Applicants who attended foreign schools must have their credentials evaluated to be sure their education is equivalent to education obtained in the U.S. Failure to submit this information will delay your application’s processing.
What credentials are needed to be a laboratory director for a CLIA certificate of waiver (CoW)?
A laboratory with a CLIA CoW must have a laboratory director, but there are no federal CLIA educational nor experiential qualifications for the laboratory director.
Which Facilities Need to Apply?
Under CLIA, a facility is a laboratory if it performs even one test on “materials derived from the human body for the purpose of providing information for the diagnosis, prevention or treatment of any disease or impairment of, or the assessment of the health of, human beings.” This includes tests categorized as waived complexity tests. Facilities only collecting or preparing specimens (or both) or only serving as a mailing service aren’t considered laboratories.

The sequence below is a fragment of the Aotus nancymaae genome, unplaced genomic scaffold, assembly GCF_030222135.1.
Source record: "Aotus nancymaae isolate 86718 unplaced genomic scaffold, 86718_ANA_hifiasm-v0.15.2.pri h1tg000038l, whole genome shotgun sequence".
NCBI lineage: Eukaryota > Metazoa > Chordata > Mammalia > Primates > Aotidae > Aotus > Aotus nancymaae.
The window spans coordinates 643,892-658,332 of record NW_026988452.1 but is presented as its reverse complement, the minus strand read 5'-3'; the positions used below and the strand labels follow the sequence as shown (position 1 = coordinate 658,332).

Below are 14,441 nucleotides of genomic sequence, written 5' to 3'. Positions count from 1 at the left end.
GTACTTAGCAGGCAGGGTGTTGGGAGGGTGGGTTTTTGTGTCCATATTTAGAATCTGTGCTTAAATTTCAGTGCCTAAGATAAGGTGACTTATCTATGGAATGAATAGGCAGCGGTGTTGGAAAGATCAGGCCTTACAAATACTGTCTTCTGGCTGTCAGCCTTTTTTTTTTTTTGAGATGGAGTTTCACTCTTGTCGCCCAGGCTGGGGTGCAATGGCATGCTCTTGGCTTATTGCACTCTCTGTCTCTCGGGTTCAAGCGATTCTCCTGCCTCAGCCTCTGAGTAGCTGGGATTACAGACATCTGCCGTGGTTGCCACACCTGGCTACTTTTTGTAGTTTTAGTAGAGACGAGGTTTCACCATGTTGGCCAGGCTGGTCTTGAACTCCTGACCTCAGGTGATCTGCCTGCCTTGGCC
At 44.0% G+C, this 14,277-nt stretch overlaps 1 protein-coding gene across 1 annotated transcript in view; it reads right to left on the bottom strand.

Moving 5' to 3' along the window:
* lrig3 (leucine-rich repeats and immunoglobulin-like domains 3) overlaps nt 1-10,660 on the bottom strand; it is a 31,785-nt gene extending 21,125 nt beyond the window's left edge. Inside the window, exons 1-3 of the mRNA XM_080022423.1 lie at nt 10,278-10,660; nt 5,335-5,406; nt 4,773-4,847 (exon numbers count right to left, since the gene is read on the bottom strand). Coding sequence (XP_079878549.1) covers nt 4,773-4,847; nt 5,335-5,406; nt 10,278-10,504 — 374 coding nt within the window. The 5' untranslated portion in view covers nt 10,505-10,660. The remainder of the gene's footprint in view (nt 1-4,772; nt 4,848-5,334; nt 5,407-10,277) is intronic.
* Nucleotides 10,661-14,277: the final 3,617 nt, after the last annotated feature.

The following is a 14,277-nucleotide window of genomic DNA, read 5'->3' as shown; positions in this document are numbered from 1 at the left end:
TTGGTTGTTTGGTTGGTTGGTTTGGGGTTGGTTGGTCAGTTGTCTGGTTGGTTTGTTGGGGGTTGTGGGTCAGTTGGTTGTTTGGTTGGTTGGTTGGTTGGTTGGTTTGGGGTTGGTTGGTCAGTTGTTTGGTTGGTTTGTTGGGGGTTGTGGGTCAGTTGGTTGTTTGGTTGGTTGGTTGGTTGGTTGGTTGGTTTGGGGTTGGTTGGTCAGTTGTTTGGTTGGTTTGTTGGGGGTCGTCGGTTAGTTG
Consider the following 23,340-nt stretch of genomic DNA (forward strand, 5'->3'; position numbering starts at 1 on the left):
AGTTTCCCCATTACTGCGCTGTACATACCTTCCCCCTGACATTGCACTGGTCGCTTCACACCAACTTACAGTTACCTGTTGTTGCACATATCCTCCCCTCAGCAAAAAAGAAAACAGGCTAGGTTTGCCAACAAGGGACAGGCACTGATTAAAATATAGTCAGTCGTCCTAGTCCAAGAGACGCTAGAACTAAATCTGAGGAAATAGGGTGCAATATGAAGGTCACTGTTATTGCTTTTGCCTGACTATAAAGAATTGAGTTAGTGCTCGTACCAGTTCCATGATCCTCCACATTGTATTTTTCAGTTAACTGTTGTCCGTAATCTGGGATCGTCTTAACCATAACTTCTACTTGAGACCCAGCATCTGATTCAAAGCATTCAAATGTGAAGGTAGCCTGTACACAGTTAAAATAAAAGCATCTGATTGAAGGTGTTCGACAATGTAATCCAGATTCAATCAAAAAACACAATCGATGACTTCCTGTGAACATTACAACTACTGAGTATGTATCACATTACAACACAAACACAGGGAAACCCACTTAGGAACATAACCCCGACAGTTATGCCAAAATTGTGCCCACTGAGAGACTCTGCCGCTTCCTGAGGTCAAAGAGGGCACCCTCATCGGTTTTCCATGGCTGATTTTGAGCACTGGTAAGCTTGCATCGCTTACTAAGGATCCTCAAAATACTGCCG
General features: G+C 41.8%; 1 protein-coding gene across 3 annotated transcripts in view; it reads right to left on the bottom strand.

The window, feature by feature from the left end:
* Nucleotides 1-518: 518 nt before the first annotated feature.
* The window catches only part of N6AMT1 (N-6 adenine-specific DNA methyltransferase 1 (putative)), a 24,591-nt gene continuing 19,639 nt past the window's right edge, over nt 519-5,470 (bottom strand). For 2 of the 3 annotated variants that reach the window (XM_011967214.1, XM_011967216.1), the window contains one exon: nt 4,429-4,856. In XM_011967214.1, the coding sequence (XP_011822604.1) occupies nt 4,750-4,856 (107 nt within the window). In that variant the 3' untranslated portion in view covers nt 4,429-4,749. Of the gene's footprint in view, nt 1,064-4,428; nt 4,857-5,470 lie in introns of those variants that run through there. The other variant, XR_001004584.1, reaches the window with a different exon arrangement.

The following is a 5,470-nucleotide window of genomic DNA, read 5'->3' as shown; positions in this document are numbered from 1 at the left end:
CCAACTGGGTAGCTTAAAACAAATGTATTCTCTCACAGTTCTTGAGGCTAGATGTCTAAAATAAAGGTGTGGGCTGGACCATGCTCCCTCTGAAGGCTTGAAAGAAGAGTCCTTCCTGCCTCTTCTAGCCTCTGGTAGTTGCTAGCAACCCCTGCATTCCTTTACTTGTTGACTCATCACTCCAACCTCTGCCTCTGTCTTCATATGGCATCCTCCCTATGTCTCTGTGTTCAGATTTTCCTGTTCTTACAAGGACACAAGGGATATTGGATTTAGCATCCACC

A CLIA certificate isn’t required for:
- Forensic testing
- Blood draws
- Specimen collections
- Drug testing for purposes of employment; unless employment drug testing is done and individual treatment is offered or made available, then a CLIA certificate is required
What is the purpose of CLIA?
The Clinical Laboratory Improvement Amendments (CLIA) Program regulates labs testing human specimens and ensures they provide accurate, reliable, and timely patient test results no matter where the test is done.
What are the 3 CLIA categories?
The FDA categorizes diagnostic tests by their complexity—from the least to the most complex: waived tests, moderate complexity tests, and high complexity tests.
What are 4 examples of CLIA waived tests?
As defined by CLIA, waived tests are “simple laboratory examinations and procedures that have an insignificant risk of an erroneous result.”
Examples of waived tests include: dipstick urinalysis, fecal occult blood, urine pregnancy tests, and blood glucose monitoring.